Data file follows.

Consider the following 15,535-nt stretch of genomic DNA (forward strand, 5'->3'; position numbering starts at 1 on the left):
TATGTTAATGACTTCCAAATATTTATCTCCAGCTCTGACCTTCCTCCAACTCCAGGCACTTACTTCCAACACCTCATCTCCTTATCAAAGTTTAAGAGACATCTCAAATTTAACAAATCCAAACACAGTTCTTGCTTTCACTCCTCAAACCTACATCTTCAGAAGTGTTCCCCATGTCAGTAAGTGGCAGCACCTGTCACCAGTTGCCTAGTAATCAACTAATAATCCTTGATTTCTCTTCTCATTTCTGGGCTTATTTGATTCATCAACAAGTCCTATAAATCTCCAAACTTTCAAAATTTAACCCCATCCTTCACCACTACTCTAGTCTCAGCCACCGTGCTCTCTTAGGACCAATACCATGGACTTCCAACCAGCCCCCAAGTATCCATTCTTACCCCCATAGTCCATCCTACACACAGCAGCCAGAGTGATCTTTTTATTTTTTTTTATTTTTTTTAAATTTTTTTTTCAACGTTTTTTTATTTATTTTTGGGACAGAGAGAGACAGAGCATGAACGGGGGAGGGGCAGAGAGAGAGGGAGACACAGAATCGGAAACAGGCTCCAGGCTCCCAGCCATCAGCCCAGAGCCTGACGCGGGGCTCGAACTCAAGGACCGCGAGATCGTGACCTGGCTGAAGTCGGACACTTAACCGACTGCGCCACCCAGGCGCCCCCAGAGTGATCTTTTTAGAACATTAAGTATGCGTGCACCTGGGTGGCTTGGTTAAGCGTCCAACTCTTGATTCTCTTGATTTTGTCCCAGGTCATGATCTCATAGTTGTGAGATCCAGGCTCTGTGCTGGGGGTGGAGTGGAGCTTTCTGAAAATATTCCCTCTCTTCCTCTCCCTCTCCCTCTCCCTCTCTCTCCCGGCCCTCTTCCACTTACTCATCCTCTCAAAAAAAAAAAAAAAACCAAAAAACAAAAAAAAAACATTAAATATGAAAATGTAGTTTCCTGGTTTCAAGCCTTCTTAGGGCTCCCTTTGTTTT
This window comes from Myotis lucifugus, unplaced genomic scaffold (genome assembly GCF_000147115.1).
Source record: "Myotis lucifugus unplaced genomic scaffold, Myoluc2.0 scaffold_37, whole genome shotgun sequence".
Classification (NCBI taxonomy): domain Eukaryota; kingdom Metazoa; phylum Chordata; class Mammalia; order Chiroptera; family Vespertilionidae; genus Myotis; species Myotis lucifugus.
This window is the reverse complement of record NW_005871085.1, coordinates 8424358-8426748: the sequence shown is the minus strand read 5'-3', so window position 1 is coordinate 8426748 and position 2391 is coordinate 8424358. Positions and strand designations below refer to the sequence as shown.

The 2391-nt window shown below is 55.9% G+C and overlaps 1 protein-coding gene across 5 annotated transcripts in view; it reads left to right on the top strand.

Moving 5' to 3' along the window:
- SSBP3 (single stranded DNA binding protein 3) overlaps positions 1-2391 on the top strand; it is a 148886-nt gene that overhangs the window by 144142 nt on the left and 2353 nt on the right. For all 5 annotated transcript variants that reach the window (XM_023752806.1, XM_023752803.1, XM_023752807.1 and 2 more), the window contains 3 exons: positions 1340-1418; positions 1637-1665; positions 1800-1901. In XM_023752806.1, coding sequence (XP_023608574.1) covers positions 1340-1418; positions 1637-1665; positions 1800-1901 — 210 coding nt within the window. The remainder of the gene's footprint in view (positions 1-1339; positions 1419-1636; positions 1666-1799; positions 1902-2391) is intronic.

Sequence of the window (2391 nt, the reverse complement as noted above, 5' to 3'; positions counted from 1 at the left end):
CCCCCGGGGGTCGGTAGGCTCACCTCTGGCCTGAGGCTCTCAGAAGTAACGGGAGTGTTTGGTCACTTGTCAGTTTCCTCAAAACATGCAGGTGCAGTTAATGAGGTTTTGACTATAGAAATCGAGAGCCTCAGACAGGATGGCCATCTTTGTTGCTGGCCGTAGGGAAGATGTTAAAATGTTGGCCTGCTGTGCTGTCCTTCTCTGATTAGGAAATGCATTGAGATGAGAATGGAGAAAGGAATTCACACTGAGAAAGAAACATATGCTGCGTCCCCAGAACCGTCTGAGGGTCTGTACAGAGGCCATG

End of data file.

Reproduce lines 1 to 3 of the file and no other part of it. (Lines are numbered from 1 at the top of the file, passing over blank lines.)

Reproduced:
Consider the following 15,535-nt stretch of genomic DNA (forward strand, 5'->3'; position numbering starts at 1 on the left):
TATGTTAATGACTTCCAAATATTTATCTCCAGCTCTGACCTTCCTCCAACTCCAGGCACTTACTTCCAACACCTCATCTCCTTATCAAAGTTTAAGAGACATCTCAAATTTAACAAATCCAAACACAGTTCTTGCTTTCACTCCTCAAACCTACATCTTCAGAAGTGTTCCCCATGTCAGTAAGTGGCAGCACCTGTCACCAGTTGCCTAGTAATCAACTAATAATCCTTGATTTCTCTTCTCATTTCTGGGCTTATTTGATTCATCAACAAGTCCTATAAATCTCCAAACTTTCAAAATTTAACCCCATCCTTCACCACTACTCTAGTCTCAGCCACCGTGCTCTCTTAGGACCAATACCATGGACTTCCAACCAGCCCCCAAGTATCCATTCTTACCCCCATAGTCCATCCTACACACAGCAGCCAGAGTGATCTTTTTATTTTTTTTTATTTTTTTTAAATTTTTTTTTCAACGTTTTTTTATTTATTTTTGGGACAGAGAGAGACAGAGCATGAACGGGGGAGGGGCAGAGAGAGAGGGAGACACAGAATCGGAAACAGGCTCCAGGCTCCCAGCCATCAGCCCAGAGCCTGACGCGGGGCTCGAACTCAAGGACCGCGAGATCGTGACCTGGCTGAAGTCGGACACTTAACCGACTGCGCCACCCAGGCGCCCCCAGAGTGATCTTTTTAGAACATTAAGTATGCGTGCACCTGGGTGGCTTGGTTAAGCGTCCAACTCTTGATTCTCTTGATTTTGTCCCAGGTCATGATCTCATAGTTGTGAGATCCAGGCTCTGTGCTGGGGGTGGAGTGGAGCTTTCTGAAAATATTCCCTCTCTTCCTCTCCCTCTCCCTCTCCCTCTCTCTCCCGGCCCTCTTCCACTTACTCATCCTCTCAAAAAAAAAAAAAAAACCAAAAAACAAAAAAAAAACATTAAATATGAAAATGTAGTTTCCTGGTTTCAAGCCTTCTTAGGGCTCCCTTTGTTTT
This window comes from Myotis lucifugus, unplaced genomic scaffold (genome assembly GCF_000147115.1).